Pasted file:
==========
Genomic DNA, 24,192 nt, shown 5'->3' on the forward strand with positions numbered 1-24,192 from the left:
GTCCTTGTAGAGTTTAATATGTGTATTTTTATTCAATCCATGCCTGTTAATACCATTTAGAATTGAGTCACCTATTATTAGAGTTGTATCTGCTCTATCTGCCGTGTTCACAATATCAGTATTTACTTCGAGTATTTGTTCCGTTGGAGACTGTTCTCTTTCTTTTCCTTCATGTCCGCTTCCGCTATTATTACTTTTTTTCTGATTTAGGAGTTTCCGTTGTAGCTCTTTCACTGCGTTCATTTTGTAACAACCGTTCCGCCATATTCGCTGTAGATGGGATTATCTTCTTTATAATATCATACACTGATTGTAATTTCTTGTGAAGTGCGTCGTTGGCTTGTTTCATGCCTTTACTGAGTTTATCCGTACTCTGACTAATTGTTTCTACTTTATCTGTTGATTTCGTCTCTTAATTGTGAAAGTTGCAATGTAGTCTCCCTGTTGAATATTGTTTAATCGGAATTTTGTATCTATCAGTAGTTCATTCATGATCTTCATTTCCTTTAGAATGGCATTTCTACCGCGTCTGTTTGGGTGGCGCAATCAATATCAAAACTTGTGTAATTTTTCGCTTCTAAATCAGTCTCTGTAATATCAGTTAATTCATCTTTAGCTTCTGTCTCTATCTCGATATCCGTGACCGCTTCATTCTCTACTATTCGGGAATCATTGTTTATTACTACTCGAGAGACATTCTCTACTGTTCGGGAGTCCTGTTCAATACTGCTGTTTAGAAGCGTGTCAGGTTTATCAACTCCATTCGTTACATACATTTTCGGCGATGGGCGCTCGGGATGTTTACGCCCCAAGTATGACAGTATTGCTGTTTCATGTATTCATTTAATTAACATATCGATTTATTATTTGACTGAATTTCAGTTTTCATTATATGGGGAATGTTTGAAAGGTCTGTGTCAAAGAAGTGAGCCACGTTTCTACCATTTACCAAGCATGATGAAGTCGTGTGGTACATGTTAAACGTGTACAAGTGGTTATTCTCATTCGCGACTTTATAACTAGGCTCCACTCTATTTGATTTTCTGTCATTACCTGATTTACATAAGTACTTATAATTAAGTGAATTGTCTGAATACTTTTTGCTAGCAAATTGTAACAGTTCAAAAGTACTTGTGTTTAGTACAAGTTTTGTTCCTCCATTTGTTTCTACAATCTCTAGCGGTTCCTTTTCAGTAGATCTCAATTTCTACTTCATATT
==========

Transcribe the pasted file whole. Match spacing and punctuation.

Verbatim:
Genomic DNA, 24,192 nt, shown 5'->3' on the forward strand with positions numbered 1-24,192 from the left:
GTCCTTGTAGAGTTTAATATGTGTATTTTTATTCAATCCATGCCTGTTAATACCATTTAGAATTGAGTCACCTATTATTAGAGTTGTATCTGCTCTATCTGCCGTGTTCACAATATCAGTATTTACTTCGAGTATTTGTTCCGTTGGAGACTGTTCTCTTTCTTTTCCTTCATGTCCGCTTCCGCTATTATTACTTTTTTTCTGATTTAGGAGTTTCCGTTGTAGCTCTTTCACTGCGTTCATTTTGTAACAACCGTTCCGCCATATTCGCTGTAGATGGGATTATCTTCTTTATAATATCATACACTGATTGTAATTTCTTGTGAAGTGCGTCGTTGGCTTGTTTCATGCCTTTACTGAGTTTATCCGTACTCTGACTAATTGTTTCTACTTTATCTGTTGATTTCGTCTCTTAATTGTGAAAGTTGCAATGTAGTCTCCCTGTTGAATATTGTTTAATCGGAATTTTGTATCTATCAGTAGTTCATTCATGATCTTCATTTCCTTTAGAATGGCATTTCTACCGCGTCTGTTTGGGTGGCGCAATCAATATCAAAACTTGTGTAATTTTTCGCTTCTAAATCAGTCTCTGTAATATCAGTTAATTCATCTTTAGCTTCTGTCTCTATCTCGATATCCGTGACCGCTTCATTCTCTACTATTCGGGAATCATTGTTTATTACTACTCGAGAGACATTCTCTACTGTTCGGGAGTCCTGTTCAATACTGCTGTTTAGAAGCGTGTCAGGTTTATCAACTCCATTCGTTACATACATTTTCGGCGATGGGCGCTCGGGATGTTTACGCCCCAAGTATGACAGTATTGCTGTTTCATGTATTCATTTAATTAACATATCGATTTATTATTTGACTGAATTTCAGTTTTCATTATATGGGGAATGTTTGAAAGGTCTGTGTCAAAGAAGTGAGCCACGTTTCTACCATTTACCAAGCATGATGAAGTCGTGTGGTACATGTTAAACGTGTACAAGTGGTTATTCTCATTCGCGACTTTATAACTAGGCTCCACTCTATTTGATTTTCTGTCATTACCTGATTTACATAAGTACTTATAATTAAGTGAATTGTCTGAATACTTTTTGCTAGCAAATTGTAACAGTTCAAAAGTACTTGTGTTTAGTACAAGTTTTGTTCCTCCATTTGTTTCTACAATCTCTAGCGGTTCCTTTTCAGTAGATCTCAATTTCTACTTCATATT